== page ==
Up front: Shove your accusations of “panic mongering.” Someone has to ask these damn questions.
A British man suspected of having contracted Ebola has died in Macedonia.
The UK Foreign Office said it was urgently investigating the reports.
A British citizen travelling with the unnamed man said they had not been to any areas affected by the deadly virus, a Macedonian government spokesman said.
Later the government spokesman said the man’s travelling companion told the authorities they had travelled directly from the UK to Skopje.
Did he get it from the plane? If someone with Ebola gets bodily fluids onto a plane, is that plane then “hot” and able to transfer the virus to other passengers who happen to touch an infected surface?
And really, you better hope it was the plane that was “hot.” Because if it wasn’t, then there’s someone out there with communicable Ebola no one knows about.
Update: It wasn’t Ebola at all: British ‘Ebola victim’ in Macedonia did NOT have the disease and died after massive drinking binge, health officials say
Kim’s warning that the global community was still not “moving fast enough” came as the Ebola virus claimed its first victim in the US and news of a case in Spain sent shares in travel and airline companies tumbling on stock exchanges.
Boldfaced emphasis added by me.
So I’m not the only person wondering about commercial airliners becoming “hot zones.”
“The workers are really worried because they tend to be exposed to bodily fluids,” including by cleaning out bathrooms on airplanes, said Amity Paye, a spokeswoman for the union.
The employees of Air Serv Corp. said conditions in general are unsafe, citing freezing temperatures, sweltering heat and gloves that tear too easily, exposing workers to potential hazards. The concern has recently turned to the Ebola virus, and not having been properly trained to reduce the risks, Paye said.
The front line of defense are worried too.
What happens if Ebola gets a foothold in a country where people blow themselves up, such as Iraq? Or an area controlled by ISIS? Do you really think a worldwide medical response would even be possible?
What happens if Ebola gets into China? What if a worker in a Foxconn factory assembling devices for Apple dies of it? Immediate import ban on those devices until everyone can be assured it can’t be transmitted — and if you think that’s going to be possible in China, where lying and cheating seems to be an ingrained part of the culture — not to mention a government that likes to cover things up — I have a bridge in Brooklyn to sell you.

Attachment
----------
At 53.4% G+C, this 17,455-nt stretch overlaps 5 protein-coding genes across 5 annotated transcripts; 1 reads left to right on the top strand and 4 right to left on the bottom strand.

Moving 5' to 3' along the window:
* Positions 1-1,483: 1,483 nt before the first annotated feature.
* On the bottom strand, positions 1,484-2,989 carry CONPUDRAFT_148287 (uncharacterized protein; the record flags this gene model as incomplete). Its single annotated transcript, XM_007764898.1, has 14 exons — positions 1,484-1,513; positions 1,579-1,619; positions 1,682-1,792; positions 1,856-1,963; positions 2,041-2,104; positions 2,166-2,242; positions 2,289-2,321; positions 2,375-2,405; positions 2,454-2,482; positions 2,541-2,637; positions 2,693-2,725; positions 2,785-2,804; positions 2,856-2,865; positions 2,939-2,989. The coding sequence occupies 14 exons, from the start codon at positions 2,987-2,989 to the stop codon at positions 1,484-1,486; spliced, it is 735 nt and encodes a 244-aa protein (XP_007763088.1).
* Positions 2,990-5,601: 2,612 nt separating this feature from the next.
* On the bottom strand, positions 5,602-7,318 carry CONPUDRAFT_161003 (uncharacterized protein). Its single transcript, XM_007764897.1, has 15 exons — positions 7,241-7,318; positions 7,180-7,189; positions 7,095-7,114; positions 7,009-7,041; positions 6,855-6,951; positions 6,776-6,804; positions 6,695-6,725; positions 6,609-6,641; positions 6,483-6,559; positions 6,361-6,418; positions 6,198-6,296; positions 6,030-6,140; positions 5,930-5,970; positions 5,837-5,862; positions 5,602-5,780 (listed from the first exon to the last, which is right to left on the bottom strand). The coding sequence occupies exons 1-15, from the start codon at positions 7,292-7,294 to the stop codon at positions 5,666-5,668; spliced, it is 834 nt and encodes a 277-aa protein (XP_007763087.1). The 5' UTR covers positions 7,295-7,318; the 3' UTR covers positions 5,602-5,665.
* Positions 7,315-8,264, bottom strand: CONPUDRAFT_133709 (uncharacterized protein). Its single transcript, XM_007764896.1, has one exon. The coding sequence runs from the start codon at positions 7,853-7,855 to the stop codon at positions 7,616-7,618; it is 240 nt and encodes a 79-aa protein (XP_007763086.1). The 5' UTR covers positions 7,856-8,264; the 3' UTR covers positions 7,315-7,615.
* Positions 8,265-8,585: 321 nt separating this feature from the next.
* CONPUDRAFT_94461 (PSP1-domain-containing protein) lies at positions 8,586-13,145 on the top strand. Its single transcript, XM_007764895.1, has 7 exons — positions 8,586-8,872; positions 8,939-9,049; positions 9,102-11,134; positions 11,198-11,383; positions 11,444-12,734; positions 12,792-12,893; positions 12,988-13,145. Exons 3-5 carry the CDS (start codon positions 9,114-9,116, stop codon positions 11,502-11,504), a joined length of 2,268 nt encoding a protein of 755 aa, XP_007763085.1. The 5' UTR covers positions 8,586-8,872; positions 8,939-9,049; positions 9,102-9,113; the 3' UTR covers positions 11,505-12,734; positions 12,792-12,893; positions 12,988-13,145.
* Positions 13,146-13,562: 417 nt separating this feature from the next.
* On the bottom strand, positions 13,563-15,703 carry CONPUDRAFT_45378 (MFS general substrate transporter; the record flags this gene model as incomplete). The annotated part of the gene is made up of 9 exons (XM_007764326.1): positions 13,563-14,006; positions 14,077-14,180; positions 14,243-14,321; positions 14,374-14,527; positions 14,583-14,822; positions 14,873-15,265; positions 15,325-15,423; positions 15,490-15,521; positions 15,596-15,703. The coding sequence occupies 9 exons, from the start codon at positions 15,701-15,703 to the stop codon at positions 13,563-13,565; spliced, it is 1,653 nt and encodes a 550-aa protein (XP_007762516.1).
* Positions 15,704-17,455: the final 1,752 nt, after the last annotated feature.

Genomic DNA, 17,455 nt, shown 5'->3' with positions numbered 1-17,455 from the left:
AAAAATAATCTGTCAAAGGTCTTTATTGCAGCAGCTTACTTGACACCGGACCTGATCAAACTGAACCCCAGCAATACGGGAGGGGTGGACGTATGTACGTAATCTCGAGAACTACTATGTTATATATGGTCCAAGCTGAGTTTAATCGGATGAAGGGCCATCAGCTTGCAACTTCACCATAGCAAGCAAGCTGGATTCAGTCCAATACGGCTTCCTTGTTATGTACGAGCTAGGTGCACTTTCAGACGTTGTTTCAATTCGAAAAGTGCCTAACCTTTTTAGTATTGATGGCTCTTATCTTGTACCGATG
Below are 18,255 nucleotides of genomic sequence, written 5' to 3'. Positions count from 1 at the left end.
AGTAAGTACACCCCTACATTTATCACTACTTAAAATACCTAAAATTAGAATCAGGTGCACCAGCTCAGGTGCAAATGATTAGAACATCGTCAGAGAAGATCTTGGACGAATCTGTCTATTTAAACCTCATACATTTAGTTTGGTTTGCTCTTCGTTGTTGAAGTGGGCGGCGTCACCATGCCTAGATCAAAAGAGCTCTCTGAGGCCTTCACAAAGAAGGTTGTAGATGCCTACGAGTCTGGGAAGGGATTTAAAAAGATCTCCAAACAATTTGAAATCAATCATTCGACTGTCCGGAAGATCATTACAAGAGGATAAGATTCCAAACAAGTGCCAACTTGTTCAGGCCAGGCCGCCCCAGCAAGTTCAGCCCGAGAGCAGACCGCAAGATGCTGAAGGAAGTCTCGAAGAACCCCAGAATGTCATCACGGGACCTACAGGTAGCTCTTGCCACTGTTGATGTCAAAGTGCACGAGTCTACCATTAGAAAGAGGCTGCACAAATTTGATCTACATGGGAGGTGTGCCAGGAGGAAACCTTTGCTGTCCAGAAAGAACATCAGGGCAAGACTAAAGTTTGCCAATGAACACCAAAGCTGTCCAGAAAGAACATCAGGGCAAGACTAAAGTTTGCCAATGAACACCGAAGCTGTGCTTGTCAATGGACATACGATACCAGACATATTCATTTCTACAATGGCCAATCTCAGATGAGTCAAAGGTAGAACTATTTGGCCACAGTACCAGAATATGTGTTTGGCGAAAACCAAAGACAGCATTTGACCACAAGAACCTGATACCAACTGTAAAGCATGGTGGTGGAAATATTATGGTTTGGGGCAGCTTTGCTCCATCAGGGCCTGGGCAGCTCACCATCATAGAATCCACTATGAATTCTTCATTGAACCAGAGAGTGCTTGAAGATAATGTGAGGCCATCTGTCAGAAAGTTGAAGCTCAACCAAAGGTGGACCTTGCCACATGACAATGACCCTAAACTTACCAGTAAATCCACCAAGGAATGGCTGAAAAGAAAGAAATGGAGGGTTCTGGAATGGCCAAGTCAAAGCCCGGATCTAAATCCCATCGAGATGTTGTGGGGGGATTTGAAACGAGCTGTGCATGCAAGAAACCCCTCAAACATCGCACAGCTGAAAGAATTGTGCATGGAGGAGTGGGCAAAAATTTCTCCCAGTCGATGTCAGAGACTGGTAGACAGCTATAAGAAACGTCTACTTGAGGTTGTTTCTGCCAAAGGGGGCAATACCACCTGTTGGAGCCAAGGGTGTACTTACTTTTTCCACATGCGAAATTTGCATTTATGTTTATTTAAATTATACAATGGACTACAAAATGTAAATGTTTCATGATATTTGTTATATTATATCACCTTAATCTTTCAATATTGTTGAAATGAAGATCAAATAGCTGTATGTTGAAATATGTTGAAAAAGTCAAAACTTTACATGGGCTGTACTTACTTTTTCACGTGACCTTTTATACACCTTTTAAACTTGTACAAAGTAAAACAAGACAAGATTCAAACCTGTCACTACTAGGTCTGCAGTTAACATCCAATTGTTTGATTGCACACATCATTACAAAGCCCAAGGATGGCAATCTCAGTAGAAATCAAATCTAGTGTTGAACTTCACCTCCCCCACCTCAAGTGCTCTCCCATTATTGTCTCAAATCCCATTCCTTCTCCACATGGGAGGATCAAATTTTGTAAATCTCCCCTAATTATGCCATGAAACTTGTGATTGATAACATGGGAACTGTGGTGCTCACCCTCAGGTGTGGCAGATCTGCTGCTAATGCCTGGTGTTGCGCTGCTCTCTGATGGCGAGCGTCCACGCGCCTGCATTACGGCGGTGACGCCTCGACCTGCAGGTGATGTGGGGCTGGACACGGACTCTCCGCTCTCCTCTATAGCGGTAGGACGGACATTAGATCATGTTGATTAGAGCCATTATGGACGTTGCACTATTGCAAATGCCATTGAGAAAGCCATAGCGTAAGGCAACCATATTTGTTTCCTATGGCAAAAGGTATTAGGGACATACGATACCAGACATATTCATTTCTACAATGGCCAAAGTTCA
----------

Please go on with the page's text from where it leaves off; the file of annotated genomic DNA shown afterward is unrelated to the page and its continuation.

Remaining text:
It was unimaginable just two months ago that there would ever be a case of Ebola in America.
Yet it has happened.
While everyone was thinking, “It’s just Africans” dying, that narrow-mindedness and tunnelvision led to the disease escaping its “confines” and moving to America and Europe (Spain, and perhaps now Macedonia as well).
This crisis has been sold all wrong.
The only thing people seem to understand — and value — today is money.
If a Foxconn worker dies in an assembly plant, think of the effect even a few weeks of production stoppage will have on the worldwide economy. That Apple stock that’s been sky-high will crash to earth faster than the mythical Icarus. And how many other companies rely on Foxconn for production? The list is longer than you can possibly imagine.
We’ve outsourced manufacturing to so many other countries that an Ebola outbreak in one country can have a devastating financial cascade effect that would make the 2008 financial meltdown look like a weak performance by amateurs.
All of you greedsters out there, smug that you’re far, far away from Africa — the source of your wealth actually resides in other countries. So you’d better wake the hell up before your paper worth is revised down to zero.
Save this post.
Because if we manage to beat back Ebola this time, something else can come along later.
There’s always the flu.